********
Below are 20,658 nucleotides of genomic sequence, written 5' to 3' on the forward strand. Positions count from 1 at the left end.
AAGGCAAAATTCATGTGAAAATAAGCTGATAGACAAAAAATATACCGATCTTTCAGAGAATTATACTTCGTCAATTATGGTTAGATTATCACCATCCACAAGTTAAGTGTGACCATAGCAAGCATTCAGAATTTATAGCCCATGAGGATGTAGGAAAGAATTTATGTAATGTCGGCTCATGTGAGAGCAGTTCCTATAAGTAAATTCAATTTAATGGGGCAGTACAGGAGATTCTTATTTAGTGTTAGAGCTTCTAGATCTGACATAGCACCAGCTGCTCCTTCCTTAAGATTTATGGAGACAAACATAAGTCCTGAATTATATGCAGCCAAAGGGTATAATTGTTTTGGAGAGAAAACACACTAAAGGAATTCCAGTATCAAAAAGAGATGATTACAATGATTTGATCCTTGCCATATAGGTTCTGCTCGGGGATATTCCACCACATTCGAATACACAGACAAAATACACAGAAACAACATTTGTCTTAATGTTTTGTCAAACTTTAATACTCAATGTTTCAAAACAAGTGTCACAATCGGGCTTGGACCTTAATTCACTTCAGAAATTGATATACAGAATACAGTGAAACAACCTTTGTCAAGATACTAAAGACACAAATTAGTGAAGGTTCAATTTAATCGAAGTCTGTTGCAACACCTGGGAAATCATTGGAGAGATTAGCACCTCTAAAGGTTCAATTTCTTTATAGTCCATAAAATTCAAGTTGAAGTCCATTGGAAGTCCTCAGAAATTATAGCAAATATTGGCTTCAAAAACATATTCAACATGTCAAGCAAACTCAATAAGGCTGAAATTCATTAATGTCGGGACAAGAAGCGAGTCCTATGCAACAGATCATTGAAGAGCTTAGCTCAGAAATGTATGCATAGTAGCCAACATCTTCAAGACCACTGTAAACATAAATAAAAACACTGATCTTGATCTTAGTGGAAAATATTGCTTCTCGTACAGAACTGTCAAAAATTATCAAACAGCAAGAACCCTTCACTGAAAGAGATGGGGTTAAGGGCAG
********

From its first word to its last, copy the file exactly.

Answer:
Below are 20,658 nucleotides of genomic sequence, written 5' to 3' on the forward strand. Positions count from 1 at the left end.
AAGGCAAAATTCATGTGAAAATAAGCTGATAGACAAAAAATATACCGATCTTTCAGAGAATTATACTTCGTCAATTATGGTTAGATTATCACCATCCACAAGTTAAGTGTGACCATAGCAAGCATTCAGAATTTATAGCCCATGAGGATGTAGGAAAGAATTTATGTAATGTCGGCTCATGTGAGAGCAGTTCCTATAAGTAAATTCAATTTAATGGGGCAGTACAGGAGATTCTTATTTAGTGTTAGAGCTTCTAGATCTGACATAGCACCAGCTGCTCCTTCCTTAAGATTTATGGAGACAAACATAAGTCCTGAATTATATGCAGCCAAAGGGTATAATTGTTTTGGAGAGAAAACACACTAAAGGAATTCCAGTATCAAAAAGAGATGATTACAATGATTTGATCCTTGCCATATAGGTTCTGCTCGGGGATATTCCACCACATTCGAATACACAGACAAAATACACAGAAACAACATTTGTCTTAATGTTTTGTCAAACTTTAATACTCAATGTTTCAAAACAAGTGTCACAATCGGGCTTGGACCTTAATTCACTTCAGAAATTGATATACAGAATACAGTGAAACAACCTTTGTCAAGATACTAAAGACACAAATTAGTGAAGGTTCAATTTAATCGAAGTCTGTTGCAACACCTGGGAAATCATTGGAGAGATTAGCACCTCTAAAGGTTCAATTTCTTTATAGTCCATAAAATTCAAGTTGAAGTCCATTGGAAGTCCTCAGAAATTATAGCAAATATTGGCTTCAAAAACATATTCAACATGTCAAGCAAACTCAATAAGGCTGAAATTCATTAATGTCGGGACAAGAAGCGAGTCCTATGCAACAGATCATTGAAGAGCTTAGCTCAGAAATGTATGCATAGTAGCCAACATCTTCAAGACCACTGTAAACATAAATAAAAACACTGATCTTGATCTTAGTGGAAAATATTGCTTCTCGTACAGAACTGTCAAAAATTATCAAACAGCAAGAACCCTTCACTGAAAGAGATGGGGTTAAGGGCAG